In this future, humanity has uploaded our consciousnesses to cyberspace and thereby done away with physicality. Somewhere in myriad rooms, bodies sit, ingest nutrients, and decay, but all of this is rendered negligible by the mechanized wonder that completes our imaginations. In a sense, we have willfully submitted to the reality of the film The Matrix, thereby combining fantasy and imprisonment.
Occasionally, within the digitized whir which fills our consciousness, there are vague remembrances of something else. A loneliness emerges, or a sense of disassociation. There is a brief feeling that we are missing something, or have forgotten something, but this sensation passes… buried beneath the next blip on our mind-screen, the next sound in our holographic eardrum.
In this future, humanity intervened with respect to the onslaught of challenges that confronted us in the early twenty-first century, vaccinating ourselves against the Coronavirus, building sea walls to contend with climate change, instituting a universal basic income to mitigate against automation. However, as we did so, we recognized that these measures shared in the greater challenge they communicated: that we had become deeply, deeply out of touch with harmonious ways of living on planet earth.
Taking this project seriously, large swaths of our species reverted to gardening, local schooling, and deliberative democracy, and we gave up the utopian visions on which our industrial society had been based. In their stead, we formed a kind of hybridity that would have been unimaginable to both ancient peoples, and the early twenty-first century’s technocratic elite: we lived with and used technology, but we prioritized physical reality and relationships. In this future, the birds can again be heard singing; the fish leap playfully from the rivers. The average human no longer feels the twentieth century’s crushing aloneness, and purpose is no longer something which must be found.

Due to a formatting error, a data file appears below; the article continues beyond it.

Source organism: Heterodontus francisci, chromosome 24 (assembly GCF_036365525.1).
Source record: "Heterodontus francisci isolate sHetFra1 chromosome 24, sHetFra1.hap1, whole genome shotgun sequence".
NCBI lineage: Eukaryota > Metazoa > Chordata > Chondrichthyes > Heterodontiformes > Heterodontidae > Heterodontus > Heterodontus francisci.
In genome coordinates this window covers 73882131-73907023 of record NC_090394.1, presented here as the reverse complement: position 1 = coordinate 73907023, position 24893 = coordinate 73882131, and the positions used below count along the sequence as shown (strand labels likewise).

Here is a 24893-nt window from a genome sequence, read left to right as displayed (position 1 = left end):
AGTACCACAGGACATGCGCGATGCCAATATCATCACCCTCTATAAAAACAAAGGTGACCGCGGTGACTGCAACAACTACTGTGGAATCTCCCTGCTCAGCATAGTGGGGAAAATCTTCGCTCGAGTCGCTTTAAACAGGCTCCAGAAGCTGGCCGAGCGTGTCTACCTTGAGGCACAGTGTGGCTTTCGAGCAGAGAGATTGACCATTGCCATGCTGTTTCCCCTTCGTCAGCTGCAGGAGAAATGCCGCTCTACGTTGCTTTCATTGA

In this future, humankind broke apart at the onset of the aforementioned crises, each taking to their private refuge, gathering supplies, and regarding the others as enemies. As things worsened, all semblances of civility vanished, and it was common to see people shooting one another for supplies, eating one another, taking one another hostage for ransom. In a sense, humanity during this time would have been indistinguishable from prehistoric humanity, except that the causes of this latter spurt of barbarism emanated from our own actions.
On an average day in this version of 2100, a survivor awakens in a shelter, makes sure they are alone, and scavenges for supplies for a few hours before returning to that same shelter. The air is toxic to breathe for long, so extinction is only a matter of time. It is dangerous to be seen by other humans, and starvation is the lesser fate.
No humans have made it to this future. Nothing has. Wiped clean by nuclear conflict, by environmental catastrophes, by poison, by radiation, the earth is as silent as prior to humanity’s arrival, the much-heralded Silent Spring of Rachel Carson—except without even humanity outstanding.
Except that sometimes, a noise is heard. It might be a clump of earth rustling, or leaves fluttering and falling from a tree branch. There are some creatures resilient enough to survive whatever has cleansed the planet: beetles, cockroaches, earthworms. Here and there, they scuttle about, searching for matter with which to nourish themselves and thereby coax forward the next generation’s life. And slowly, again, the grass begins to grow. Earth has found a way to renew its cycle.